By Steve Pelletier, SVP, Strategic Partnerships and Corporate Development, FatTail
Many in digital advertising argue that the end of the third-party cookie, without an equivalent replacement, will bring about the demise of the open web. Without third-party data-driven programmatic ad targeting, the argument goes, publishers will not be able to monetize their content or audiences, and the free and open internet will suffer. As McKinsey notes, many publishers, especially “non-premium” outlets, depend on third-party targeting for the vast majority of their ad revenue.
These arguments about the “cookiepocolypse” have led to a race to reinvent the third-party cookie before it expires on Chrome in 2024. With hashed emails, mobile phone numbers, and other data points, adtech providers are attempting to replace the cookie’s functionality so that advertisers can still track consumers across digital properties and target them individually at scale. Consumers themselves supposedly need these technologies, lest the open web they enjoy disappear.
Consider me skeptical. The open web thrived before cookie-style programmatic targeting and will thrive afterward. Premium publishers will depend more on direct sales, which will allow them to keep a higher share of ad revenue. Quality long-tail publishers will still monetize content with the help of automation. And the quality of content on the web will increase as it becomes harder to monetize clickbait.
The open web thrived before cookie-style targeting
The open web thrived before programmatic ad targeting. In fact, not only did publishers find a way to monetize their content before the third-party cookie, but they had more control over ad revenue, larger staffs, and more high-quality content.
Publishers managed to support themselves with the help of a few ad networks for back-fill and more robust direct sales businesses. Walled gardens such as Google were around, but publishers stood out for the high-quality environments and targeted audiences they provided. Plus, because they were selling more ads directly, publishers kept more of their ad revenue and were able to finance the rich content readers enjoyed.
To this, one might object that advertisers have grown used to hyper-personalized targeting, and without the cookie or an equivalent, publishers will be unable to compete with ad targeting juggernauts like Google, Facebook, and Amazon. But the resurgence of contextual advertising and publisher-owned first-party audiences will fill the gaps in ad targeting — and they will do so while respecting consumer privacy, which is what the death of the cookie is all about.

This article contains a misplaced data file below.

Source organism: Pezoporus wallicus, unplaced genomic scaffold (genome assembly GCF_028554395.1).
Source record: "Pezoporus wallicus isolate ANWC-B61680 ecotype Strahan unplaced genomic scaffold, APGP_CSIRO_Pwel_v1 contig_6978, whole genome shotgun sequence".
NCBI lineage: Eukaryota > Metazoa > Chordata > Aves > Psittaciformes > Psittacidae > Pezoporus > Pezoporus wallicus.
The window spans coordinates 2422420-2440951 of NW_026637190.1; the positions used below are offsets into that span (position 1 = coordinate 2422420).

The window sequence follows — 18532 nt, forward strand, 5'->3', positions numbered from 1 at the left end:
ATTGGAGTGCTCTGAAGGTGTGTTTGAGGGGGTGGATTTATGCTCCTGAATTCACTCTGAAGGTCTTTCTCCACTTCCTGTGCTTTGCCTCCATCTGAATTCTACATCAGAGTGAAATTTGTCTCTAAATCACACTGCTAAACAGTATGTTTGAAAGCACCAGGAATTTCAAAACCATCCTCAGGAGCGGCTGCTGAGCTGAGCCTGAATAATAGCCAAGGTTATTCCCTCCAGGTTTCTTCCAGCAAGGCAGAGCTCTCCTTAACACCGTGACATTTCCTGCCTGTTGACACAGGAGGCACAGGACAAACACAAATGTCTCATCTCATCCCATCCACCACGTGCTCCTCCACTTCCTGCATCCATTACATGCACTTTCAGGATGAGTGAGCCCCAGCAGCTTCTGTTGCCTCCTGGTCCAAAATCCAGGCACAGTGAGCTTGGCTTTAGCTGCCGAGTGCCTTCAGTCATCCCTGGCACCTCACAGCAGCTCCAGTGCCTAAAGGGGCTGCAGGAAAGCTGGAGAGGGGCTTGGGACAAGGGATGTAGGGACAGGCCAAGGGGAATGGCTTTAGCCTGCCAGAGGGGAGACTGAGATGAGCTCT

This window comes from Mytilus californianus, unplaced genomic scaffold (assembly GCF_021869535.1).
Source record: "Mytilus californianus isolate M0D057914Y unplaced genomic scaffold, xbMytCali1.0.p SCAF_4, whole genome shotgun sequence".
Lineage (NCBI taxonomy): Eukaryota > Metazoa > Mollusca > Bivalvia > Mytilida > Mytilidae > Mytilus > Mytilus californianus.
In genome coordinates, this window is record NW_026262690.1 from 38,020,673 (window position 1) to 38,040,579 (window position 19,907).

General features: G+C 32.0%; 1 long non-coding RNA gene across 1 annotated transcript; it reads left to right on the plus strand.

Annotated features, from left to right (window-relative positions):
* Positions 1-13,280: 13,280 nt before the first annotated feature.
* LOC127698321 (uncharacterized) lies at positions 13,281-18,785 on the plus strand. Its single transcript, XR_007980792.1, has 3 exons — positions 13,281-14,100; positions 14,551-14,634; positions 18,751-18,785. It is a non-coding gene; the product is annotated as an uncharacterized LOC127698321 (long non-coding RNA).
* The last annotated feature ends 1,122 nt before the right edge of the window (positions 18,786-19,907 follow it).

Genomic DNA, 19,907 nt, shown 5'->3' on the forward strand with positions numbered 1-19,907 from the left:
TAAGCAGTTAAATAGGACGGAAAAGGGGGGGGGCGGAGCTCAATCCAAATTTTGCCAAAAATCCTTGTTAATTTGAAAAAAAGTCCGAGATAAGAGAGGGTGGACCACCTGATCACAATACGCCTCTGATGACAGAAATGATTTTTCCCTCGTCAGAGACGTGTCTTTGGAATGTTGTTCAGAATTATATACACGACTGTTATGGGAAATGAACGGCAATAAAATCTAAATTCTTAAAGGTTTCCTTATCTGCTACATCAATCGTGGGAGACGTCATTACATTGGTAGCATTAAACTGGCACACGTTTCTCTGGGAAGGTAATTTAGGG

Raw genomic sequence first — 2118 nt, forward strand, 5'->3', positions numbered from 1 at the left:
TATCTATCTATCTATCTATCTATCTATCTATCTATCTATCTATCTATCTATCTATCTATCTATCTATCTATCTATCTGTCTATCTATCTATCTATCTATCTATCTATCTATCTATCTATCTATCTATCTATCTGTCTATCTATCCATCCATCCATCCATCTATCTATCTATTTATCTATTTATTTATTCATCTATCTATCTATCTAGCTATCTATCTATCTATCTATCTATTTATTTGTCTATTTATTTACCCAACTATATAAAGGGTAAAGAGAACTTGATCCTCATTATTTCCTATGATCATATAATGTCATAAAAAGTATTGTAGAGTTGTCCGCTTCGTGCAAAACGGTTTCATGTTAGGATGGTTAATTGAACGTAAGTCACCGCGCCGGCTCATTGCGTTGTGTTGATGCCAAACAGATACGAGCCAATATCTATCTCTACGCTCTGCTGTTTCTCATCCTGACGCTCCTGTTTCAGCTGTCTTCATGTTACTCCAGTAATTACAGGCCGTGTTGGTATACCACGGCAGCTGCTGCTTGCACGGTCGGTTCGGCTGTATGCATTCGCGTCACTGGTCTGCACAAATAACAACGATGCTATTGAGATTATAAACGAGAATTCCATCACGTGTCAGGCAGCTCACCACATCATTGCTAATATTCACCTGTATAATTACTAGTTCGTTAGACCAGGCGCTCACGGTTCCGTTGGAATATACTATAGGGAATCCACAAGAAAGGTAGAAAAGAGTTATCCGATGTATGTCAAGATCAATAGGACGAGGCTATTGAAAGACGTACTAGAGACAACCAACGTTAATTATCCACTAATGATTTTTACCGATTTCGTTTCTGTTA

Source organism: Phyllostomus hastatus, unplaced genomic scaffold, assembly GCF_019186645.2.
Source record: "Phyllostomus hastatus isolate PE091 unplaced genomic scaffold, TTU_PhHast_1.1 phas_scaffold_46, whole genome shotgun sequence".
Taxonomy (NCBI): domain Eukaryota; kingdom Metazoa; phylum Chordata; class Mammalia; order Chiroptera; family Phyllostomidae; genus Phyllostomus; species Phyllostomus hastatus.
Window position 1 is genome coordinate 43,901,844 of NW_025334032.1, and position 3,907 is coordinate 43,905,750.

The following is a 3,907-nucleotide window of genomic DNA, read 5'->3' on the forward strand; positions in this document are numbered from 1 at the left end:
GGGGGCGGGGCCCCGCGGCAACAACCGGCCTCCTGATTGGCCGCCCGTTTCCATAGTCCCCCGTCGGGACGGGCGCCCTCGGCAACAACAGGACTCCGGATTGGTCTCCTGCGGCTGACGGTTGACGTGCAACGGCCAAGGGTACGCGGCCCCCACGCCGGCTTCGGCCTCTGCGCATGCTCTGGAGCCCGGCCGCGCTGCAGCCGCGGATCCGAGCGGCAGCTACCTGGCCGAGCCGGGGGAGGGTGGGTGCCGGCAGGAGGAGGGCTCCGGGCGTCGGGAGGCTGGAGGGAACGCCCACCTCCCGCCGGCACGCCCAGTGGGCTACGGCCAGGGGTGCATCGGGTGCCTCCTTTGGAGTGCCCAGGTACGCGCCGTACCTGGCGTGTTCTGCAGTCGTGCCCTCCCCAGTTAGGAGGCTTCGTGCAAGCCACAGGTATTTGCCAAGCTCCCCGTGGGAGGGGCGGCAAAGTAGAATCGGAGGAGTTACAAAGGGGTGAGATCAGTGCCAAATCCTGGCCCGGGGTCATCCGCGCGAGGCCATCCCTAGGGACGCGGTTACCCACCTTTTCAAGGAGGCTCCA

Premium and quality long-tail sites will survive the cookie
The ability of premium and quality long-tail sites to survive the death of the cookie does not mean that there will not be some necessary adjustments. For example, publishers may need to take some of the fees they have been paying the intermediaries enabling third-party data-driven targeting and redirect them into the expansion of direct ad sales businesses.
But the shift to direct will be a boon to publishers, who will boost revenue per transaction and offer more differentiated proprietary audience-driven targeting. It will also benefit advertisers, as more of each dollar spent will go toward media, not intermediary technology fees.
Long-tail sites, too, will survive and even thrive in the post-cookie era — with the help of automation. Consider a site with only 50,000 unique visitors per month that focuses on a niche topic like wood working. In the post-cookie landscape, a manufacturer of those tools will still pay top dollar to allocate some of its spend to long-tail sites narrowly focused on its target audience. Automated tools will connect the niche buyer and seller. Contextual targeting plus automatic marketplaces that connect advertisers and publishers will solve the quality long-tail site’s dilemma.
The quality of content on the web is going to increase after the cookie
A shift to direct sales, proprietary audiences, and contextual targeting will indeed be very challenging for one segment of the open web: low-quality long-tail sites. Clickbait farms will no longer be able to rely on the programmatic open market financing their sites with the dollars of advertisers chasing specific users (and bots!), not high-quality content in trusted environments.
As a result, sites who cannot make the case for ad spend based on the quality of their content and audiences will struggle. But if these sites go away, the open web will be healthier for their disappearance. This would be an example of capitalism’s more virtuous forces at work: the market punishing publishers for sensationalist or plagiaristic content.
As for the sites providing quality content to real audiences, they will get stronger as a result of the death of cookie-style targeting, not weaker. Without cookie-supported open programmatic advertising, publishers will keep more revenue, journalism will enjoy better financing, and advertisers will get more bang for their buck. Plus, adtech will have to focus on facilitating direct sales and enabling content-driven targeting instead of devising ways to track users across the web without their knowledge.
I, for one, am not fretting over that.